NEW YORK (Reuters) - From his perch as a prominent imam at a north London mosque, Abu Hamza al-Masri sent devoted followers around the world - from Oregon to Afghanistan - to pursue violent jihad against non-believers, a federal prosecutor told jurors in New York on Thursday.
“His goal was clear, it was simple, and it was vicious,” Assistant U.S. Attorney Edward Kim said in Manhattan federal court at the start of Abu Hamza’s trial on terrorism-related charges. “Abu Hamza was not just a preacher of religion, he was a trainer of terrorists.”
Prosecutors accuse the one-eyed, handless cleric with trying to set up a jihadist training camp in Oregon; aiding militants who took 16 tourists hostage in Yemen in 1998 in an operation that ended with the deaths of three Britons and one Australian; and of providing material support to al Qaeda and the Taliban in Afghanistan.
But Joshua Dratel, Abu Hamza’s attorney, told jurors that while Abu Hamza may have been guilty of using inflammatory rhetoric, he had never participated in criminal activity.
“These are views, not acts,” he said. “This is expression, not crimes.”
The opening statements on Thursday drew a packed courtroom, including Manhattan U.S. Attorney Preet Bharara, who watched from the back row.
Wearing a light blue shirt and gray pants, Abu Hamza held a pen in the prosthetic hook he uses on his right arm. He suffered his injuries in Afghanistan in the 1980s.
Abu Hamza, who is using his birth name of Mustafa Kamel Mustafa during the trial, became known in London for his fiery sermons at the Finsbury Park mosque, where British authorities say he had contact with some of the world’s most well known militants.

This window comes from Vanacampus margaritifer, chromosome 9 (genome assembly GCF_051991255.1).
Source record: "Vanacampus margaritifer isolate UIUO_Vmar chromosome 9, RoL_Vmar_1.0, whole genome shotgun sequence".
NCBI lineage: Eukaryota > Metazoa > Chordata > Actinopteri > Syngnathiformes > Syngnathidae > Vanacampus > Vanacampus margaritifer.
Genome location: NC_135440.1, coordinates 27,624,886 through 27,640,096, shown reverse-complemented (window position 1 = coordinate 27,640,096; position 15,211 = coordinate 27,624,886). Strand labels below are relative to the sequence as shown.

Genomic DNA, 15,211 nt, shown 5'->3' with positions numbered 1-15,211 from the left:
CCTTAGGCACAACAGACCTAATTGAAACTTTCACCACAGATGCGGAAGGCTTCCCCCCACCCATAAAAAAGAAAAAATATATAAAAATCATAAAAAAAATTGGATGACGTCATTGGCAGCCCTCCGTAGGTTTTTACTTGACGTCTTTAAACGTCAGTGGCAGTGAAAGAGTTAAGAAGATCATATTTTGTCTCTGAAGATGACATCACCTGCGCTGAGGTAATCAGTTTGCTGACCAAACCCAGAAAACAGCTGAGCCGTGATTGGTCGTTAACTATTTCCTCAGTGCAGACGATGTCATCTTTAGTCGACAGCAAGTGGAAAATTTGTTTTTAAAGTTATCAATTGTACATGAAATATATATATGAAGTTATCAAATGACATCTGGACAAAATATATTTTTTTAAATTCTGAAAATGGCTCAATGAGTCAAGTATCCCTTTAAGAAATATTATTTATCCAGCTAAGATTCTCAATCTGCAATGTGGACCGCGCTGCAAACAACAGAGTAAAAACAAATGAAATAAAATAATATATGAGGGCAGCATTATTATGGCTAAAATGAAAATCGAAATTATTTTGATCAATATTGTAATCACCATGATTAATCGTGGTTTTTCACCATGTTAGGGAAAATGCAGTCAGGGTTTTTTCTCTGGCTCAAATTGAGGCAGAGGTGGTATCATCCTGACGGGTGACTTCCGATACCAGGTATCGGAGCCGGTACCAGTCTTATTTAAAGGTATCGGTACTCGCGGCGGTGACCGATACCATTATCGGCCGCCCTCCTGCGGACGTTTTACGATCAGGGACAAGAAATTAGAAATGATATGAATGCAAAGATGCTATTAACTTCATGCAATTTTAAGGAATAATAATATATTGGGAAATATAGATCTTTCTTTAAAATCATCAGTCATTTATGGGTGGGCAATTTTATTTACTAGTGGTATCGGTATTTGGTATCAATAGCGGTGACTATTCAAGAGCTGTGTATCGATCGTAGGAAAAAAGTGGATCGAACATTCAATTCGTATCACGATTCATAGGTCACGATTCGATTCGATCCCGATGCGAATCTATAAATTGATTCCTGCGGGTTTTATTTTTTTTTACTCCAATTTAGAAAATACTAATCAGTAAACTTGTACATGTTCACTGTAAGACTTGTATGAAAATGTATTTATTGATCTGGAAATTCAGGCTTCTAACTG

They include Briton Richard Reid, who tried unsuccessfully to blow up an airliner in 2001 with a bomb hidden in his shoe, and Zacarias Moussaoui, who pleaded guilty to conspiring in the September 11, 2001, attacks that killed nearly 3,000 people in the United States, according to British officials.
Kim told the jury on Thursday that Abu Hamza sent two men “on a mission” to Bly, Oregon, in 1999. One of the men carried with him instructions on how to manufacture deadly poisons and homemade explosives, Kim said.
Kim also said Abu Hamza sent men to Afghanistan to train with al Qaeda. Saajid Badat, a former al Qaeda associate who plotted with Reid before backing out, is expected to testify via live video feed from Britain that Abu Hamza sent him and another man to Afghanistan to wage jihad.
The jurors also will hear from one of the Yemen hostages who survived, Mary Quin, who interviewed Abu Hamza two years afterward for a book she wrote about her ordeal. She recorded him saying he provided the militants with a satellite phone and that the operation was justified, according to Kim.
Dratel, however, said Abu Hamza’s role in the kidnapping was that of a mediator, not a conspirator. He was brought in to help negotiate the release of the captives, Dratel said.
Dratel told the jury that Abu Hamza did not send anyone to help al Qaeda and was not involved in the effort to set up a training camp in Oregon. The cooperating witness who claims Abu Hamza sent the two men to Oregon, James Ujaama, is a “scammer” who is lying to secure a lighter prison sentence, Dratel said.
“You’re not here to judge his philosophy, his ideology,” he said of his client. “You’re here to judge the evidence.”
Abu Hamza will testify in his own defense, giving jurors a chance to see him for who he is, Dratel promised. Meanwhile, prosecutors plan to introduce recordings of Abu Hamza praising Osama bin Laden and harshly criticizing Jews and Christians.
Before the jury entered the courtroom, U.S. District Judge Katherine Forrest said she had received a handwritten letter from Abu Hamza that asked, among other things, for permission to deliver the opening statement himself.
Forrest denied that request, saying it could raise “Fifth Amendment issues.”
The trial is expected to last approximately one month.
Reporting by Joseph Ax; Editing by Noeleen Walder, David Gregorio and Tom Brown